Best practices for assessing group work

Note that this guidance relates to the demonstration of foundational knowledge and competencies as well as concentration competencies in group assignments in a course setting. To date, CEPH has not been able to validate examples of individual student assessment of competencies in group assignments for the APE or ILE.

Faculty often find group assignments to be an effective instructional approach to prepare students for the public health profession—the profession requires strong teamwork skills. CEPH agrees! However, the accreditation criteria define some parameters: units are expected to “define methods to assess individual students’ competency attainment in group projects.”

Recently, we returned to the literature to confirm best practices and to identify some reliable resources for assessing individual students through group assignments in a course setting. The recommended assessment method remains a triangulation of student self-assessment, peer assessment, and instructor assessment. Here are some additional concepts that may be helpful:

  • Include milestones and increments: the group assignment can be designed to include milestone components with interim deadlines that integrate assessment throughout the process. Assessing process and product has been shown to be a more equitable approach to tease out and measure individual student contributions and performance.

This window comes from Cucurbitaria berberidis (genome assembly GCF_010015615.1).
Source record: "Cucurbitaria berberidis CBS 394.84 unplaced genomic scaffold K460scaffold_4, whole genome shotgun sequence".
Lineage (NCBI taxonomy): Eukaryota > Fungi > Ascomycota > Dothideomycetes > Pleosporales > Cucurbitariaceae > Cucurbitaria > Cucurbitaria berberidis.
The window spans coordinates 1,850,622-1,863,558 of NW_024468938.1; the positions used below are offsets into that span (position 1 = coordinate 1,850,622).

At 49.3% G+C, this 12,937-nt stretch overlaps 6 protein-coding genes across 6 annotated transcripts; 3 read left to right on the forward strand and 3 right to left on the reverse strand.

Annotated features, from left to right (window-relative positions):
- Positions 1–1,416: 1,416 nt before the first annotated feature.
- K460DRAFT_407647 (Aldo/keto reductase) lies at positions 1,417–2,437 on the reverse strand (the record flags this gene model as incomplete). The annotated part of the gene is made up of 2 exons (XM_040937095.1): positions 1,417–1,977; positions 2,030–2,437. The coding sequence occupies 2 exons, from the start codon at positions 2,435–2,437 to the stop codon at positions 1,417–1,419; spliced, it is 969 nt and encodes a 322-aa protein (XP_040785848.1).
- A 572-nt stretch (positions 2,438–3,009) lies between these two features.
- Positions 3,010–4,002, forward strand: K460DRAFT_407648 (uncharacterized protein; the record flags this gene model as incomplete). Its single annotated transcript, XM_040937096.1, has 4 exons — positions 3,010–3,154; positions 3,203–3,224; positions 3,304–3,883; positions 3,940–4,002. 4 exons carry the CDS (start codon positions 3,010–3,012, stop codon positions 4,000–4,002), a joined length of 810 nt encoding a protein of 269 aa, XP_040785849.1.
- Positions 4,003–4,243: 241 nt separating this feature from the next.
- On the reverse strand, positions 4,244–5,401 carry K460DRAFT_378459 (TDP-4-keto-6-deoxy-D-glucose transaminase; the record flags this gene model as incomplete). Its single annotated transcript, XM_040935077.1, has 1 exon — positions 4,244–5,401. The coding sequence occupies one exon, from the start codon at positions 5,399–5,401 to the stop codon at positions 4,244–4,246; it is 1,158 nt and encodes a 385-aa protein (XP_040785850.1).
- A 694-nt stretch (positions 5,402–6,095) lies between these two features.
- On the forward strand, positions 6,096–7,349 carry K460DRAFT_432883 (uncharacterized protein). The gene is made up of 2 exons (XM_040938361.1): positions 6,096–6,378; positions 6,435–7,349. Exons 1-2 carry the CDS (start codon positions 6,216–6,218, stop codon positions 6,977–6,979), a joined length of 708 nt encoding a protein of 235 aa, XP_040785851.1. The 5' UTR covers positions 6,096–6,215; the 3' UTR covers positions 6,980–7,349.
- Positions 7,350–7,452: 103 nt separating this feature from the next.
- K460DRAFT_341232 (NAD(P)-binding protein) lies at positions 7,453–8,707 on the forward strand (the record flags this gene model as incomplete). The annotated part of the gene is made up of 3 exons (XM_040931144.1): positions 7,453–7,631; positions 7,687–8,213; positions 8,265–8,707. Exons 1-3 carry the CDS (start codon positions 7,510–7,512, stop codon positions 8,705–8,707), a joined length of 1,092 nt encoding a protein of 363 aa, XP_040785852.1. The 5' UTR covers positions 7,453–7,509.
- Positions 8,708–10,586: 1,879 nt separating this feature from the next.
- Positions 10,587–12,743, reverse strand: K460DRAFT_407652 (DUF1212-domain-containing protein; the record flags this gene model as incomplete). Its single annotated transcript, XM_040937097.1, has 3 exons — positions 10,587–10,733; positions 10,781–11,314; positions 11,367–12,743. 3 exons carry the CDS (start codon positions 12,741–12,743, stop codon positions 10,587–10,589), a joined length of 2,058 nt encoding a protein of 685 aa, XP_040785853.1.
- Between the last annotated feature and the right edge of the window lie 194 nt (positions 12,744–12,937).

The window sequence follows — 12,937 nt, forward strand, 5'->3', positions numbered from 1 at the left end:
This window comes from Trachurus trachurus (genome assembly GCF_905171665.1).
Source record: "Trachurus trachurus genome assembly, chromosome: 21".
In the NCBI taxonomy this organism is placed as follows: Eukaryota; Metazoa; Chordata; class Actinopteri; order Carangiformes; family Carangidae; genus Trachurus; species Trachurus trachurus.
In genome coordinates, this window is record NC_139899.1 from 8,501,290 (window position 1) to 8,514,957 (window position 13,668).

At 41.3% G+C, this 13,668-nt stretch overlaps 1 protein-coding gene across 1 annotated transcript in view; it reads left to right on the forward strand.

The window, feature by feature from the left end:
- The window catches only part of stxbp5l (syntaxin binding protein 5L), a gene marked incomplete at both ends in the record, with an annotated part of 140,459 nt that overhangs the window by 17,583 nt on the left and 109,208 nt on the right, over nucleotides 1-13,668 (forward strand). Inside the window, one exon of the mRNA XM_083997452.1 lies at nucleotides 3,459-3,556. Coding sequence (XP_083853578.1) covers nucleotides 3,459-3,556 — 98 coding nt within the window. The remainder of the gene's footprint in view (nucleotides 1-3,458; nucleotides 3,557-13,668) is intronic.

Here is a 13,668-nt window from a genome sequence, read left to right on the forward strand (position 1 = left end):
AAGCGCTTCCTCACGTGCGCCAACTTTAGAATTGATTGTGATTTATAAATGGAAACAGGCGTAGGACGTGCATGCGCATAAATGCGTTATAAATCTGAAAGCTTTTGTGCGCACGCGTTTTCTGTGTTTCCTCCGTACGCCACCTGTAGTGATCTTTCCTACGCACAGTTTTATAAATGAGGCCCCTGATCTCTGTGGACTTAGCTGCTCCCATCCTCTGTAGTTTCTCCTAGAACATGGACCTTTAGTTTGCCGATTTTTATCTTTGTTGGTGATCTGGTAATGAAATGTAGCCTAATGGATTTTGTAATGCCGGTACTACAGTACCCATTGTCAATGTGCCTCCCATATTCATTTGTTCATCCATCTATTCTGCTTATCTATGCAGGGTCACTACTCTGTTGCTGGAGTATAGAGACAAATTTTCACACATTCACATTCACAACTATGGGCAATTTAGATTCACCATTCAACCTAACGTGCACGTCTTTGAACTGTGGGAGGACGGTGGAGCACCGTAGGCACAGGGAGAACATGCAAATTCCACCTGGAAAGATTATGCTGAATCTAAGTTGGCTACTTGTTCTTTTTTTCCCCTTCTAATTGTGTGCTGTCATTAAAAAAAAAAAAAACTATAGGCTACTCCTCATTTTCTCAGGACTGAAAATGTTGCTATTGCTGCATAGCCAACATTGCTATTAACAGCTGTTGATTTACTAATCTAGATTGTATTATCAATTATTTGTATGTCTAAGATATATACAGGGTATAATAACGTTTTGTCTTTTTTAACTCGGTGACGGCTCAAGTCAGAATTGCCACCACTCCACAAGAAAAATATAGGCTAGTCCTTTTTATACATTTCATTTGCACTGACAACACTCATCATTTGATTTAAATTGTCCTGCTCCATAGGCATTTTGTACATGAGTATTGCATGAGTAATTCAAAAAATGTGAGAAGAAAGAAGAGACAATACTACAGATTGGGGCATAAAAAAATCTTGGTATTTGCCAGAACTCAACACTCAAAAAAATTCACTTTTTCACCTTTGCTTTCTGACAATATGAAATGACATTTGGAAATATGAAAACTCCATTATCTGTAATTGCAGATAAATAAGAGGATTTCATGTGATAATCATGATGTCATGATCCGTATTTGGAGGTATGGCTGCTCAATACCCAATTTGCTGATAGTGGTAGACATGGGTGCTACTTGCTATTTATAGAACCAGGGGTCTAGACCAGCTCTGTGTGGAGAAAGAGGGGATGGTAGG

• Incorporating student self-assessment and peer assessment allows the instructor to provide feedback on the team’s process and progress prior to completion of the final work product.
    • The final assignment grade can factor in self-assessments, peer assessments, and instructor assessment of milestone components, as well as the final work product.
  • Assign weights: successful assessment strategies find the right allocation of points to motivate individual student contributions and minimize unequal contributions and learning. Peer assessments have been shown to be intrinsic motivators that promote accountability among team members.
  • Use rubrics: instructors should provide rubrics for the self-assessment, peer assessment, any milestone components, and the final work product. Well-designed rubrics are instructional tools that provide guidance and clarity, set expectations, promote equitable assessment practices, and help mitigate unconscious bias. Well-designed rubrics are also specific to the assignment and skills, not generalized assessments of feelings and perceptions.
  • Allocate in-class time: allocating time in class for group work promotes accountability and provides an opportunity for instructors to provide formative feedback in real time. For example, use class time for groups to plan, coordinate, and manage projects with the instructor and/or teaching assistant rotating among groups to observe and offer direction as needed.
  • Use technology: Google Docs and similar tools can allow instructors to see individual contributions to a draft and can provide transparency for non-synchronous observation of group dynamics.

The following websites have additional recommendations and rubric examples, as well as citations for further reading:

Finally, if your university has a center for teaching and learning or instructional design staff, those individuals may be able to assist—see what expertise is available to you close to home!

Written by: Aleta Gaertner, MPH